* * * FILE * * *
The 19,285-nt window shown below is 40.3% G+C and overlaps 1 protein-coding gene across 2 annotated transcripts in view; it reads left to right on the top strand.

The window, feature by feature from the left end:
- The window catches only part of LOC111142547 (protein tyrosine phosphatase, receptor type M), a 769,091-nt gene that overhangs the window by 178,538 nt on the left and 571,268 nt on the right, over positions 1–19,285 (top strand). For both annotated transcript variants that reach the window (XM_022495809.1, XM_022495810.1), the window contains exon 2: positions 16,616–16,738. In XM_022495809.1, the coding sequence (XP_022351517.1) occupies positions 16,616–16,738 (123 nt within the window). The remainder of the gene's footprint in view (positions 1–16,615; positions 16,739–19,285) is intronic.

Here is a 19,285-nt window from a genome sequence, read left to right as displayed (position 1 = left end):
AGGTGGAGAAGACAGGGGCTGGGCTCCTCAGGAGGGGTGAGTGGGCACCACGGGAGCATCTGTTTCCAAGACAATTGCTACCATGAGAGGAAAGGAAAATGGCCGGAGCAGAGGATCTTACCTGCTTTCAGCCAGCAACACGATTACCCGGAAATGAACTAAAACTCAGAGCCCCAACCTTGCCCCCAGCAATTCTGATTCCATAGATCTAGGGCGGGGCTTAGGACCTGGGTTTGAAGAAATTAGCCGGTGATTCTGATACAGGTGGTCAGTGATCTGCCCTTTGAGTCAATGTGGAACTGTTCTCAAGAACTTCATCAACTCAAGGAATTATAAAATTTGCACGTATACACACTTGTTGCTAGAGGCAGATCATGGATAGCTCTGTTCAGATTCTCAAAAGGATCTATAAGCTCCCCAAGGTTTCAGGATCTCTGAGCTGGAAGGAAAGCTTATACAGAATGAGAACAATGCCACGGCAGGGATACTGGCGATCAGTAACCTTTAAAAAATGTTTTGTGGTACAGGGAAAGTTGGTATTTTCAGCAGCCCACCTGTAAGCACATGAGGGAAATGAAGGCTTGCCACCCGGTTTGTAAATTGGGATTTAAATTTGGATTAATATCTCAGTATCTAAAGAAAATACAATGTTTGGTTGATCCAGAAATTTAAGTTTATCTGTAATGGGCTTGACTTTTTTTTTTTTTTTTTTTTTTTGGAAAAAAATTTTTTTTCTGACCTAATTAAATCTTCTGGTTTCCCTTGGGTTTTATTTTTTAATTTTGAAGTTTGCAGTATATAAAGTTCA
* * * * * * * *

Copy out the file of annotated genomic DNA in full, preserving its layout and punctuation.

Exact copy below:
The 19,285-nt window shown below is 40.3% G+C and overlaps 1 protein-coding gene across 2 annotated transcripts in view; it reads left to right on the top strand.

The window, feature by feature from the left end:
- The window catches only part of LOC111142547 (protein tyrosine phosphatase, receptor type M), a 769,091-nt gene that overhangs the window by 178,538 nt on the left and 571,268 nt on the right, over positions 1–19,285 (top strand). For both annotated transcript variants that reach the window (XM_022495809.1, XM_022495810.1), the window contains exon 2: positions 16,616–16,738. In XM_022495809.1, the coding sequence (XP_022351517.1) occupies positions 16,616–16,738 (123 nt within the window). The remainder of the gene's footprint in view (positions 1–16,615; positions 16,739–19,285) is intronic.

Here is a 19,285-nt window from a genome sequence, read left to right as displayed (position 1 = left end):
AGGTGGAGAAGACAGGGGCTGGGCTCCTCAGGAGGGGTGAGTGGGCACCACGGGAGCATCTGTTTCCAAGACAATTGCTACCATGAGAGGAAAGGAAAATGGCCGGAGCAGAGGATCTTACCTGCTTTCAGCCAGCAACACGATTACCCGGAAATGAACTAAAACTCAGAGCCCCAACCTTGCCCCCAGCAATTCTGATTCCATAGATCTAGGGCGGGGCTTAGGACCTGGGTTTGAAGAAATTAGCCGGTGATTCTGATACAGGTGGTCAGTGATCTGCCCTTTGAGTCAATGTGGAACTGTTCTCAAGAACTTCATCAACTCAAGGAATTATAAAATTTGCACGTATACACACTTGTTGCTAGAGGCAGATCATGGATAGCTCTGTTCAGATTCTCAAAAGGATCTATAAGCTCCCCAAGGTTTCAGGATCTCTGAGCTGGAAGGAAAGCTTATACAGAATGAGAACAATGCCACGGCAGGGATACTGGCGATCAGTAACCTTTAAAAAATGTTTTGTGGTACAGGGAAAGTTGGTATTTTCAGCAGCCCACCTGTAAGCACATGAGGGAAATGAAGGCTTGCCACCCGGTTTGTAAATTGGGATTTAAATTTGGATTAATATCTCAGTATCTAAAGAAAATACAATGTTTGGTTGATCCAGAAATTTAAGTTTATCTGTAATGGGCTTGACTTTTTTTTTTTTTTTTTTTTTTTGGAAAAAAATTTTTTTTCTGACCTAATTAAATCTTCTGGTTTCCCTTGGGTTTTATTTTTTAATTTTGAAGTTTGCAGTATATAAAGTTCA